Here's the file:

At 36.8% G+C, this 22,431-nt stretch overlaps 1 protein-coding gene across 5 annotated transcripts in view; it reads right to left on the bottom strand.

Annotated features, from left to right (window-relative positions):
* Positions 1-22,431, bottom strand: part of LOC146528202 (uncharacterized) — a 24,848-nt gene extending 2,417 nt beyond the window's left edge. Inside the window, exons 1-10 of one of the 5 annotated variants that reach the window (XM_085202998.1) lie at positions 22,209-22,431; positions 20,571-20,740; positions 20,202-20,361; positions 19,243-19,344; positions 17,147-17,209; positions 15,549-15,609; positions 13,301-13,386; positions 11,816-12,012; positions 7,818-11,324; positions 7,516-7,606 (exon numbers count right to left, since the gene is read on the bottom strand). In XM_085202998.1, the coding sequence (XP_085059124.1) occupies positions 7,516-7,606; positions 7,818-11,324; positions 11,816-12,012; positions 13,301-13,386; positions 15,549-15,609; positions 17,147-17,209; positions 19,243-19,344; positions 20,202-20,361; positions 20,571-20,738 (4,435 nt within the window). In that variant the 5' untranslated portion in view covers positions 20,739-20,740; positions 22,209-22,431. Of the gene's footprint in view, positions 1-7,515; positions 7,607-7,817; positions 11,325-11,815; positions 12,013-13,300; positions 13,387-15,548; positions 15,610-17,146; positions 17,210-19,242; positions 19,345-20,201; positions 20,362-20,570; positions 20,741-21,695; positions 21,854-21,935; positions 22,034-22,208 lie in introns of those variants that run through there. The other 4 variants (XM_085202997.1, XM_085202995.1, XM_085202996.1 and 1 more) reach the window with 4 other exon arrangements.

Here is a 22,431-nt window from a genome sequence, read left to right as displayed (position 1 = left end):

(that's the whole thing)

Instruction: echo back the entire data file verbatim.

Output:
At 36.8% G+C, this 22,431-nt stretch overlaps 1 protein-coding gene across 5 annotated transcripts in view; it reads right to left on the bottom strand.

Annotated features, from left to right (window-relative positions):
* Positions 1-22,431, bottom strand: part of LOC146528202 (uncharacterized) — a 24,848-nt gene extending 2,417 nt beyond the window's left edge. Inside the window, exons 1-10 of one of the 5 annotated variants that reach the window (XM_085202998.1) lie at positions 22,209-22,431; positions 20,571-20,740; positions 20,202-20,361; positions 19,243-19,344; positions 17,147-17,209; positions 15,549-15,609; positions 13,301-13,386; positions 11,816-12,012; positions 7,818-11,324; positions 7,516-7,606 (exon numbers count right to left, since the gene is read on the bottom strand). In XM_085202998.1, the coding sequence (XP_085059124.1) occupies positions 7,516-7,606; positions 7,818-11,324; positions 11,816-12,012; positions 13,301-13,386; positions 15,549-15,609; positions 17,147-17,209; positions 19,243-19,344; positions 20,202-20,361; positions 20,571-20,738 (4,435 nt within the window). In that variant the 5' untranslated portion in view covers positions 20,739-20,740; positions 22,209-22,431. Of the gene's footprint in view, positions 1-7,515; positions 7,607-7,817; positions 11,325-11,815; positions 12,013-13,300; positions 13,387-15,548; positions 15,610-17,146; positions 17,210-19,242; positions 19,345-20,201; positions 20,362-20,570; positions 20,741-21,695; positions 21,854-21,935; positions 22,034-22,208 lie in introns of those variants that run through there. The other 4 variants (XM_085202997.1, XM_085202995.1, XM_085202996.1 and 1 more) reach the window with 4 other exon arrangements.

Here is a 22,431-nt window from a genome sequence, read left to right as displayed (position 1 = left end):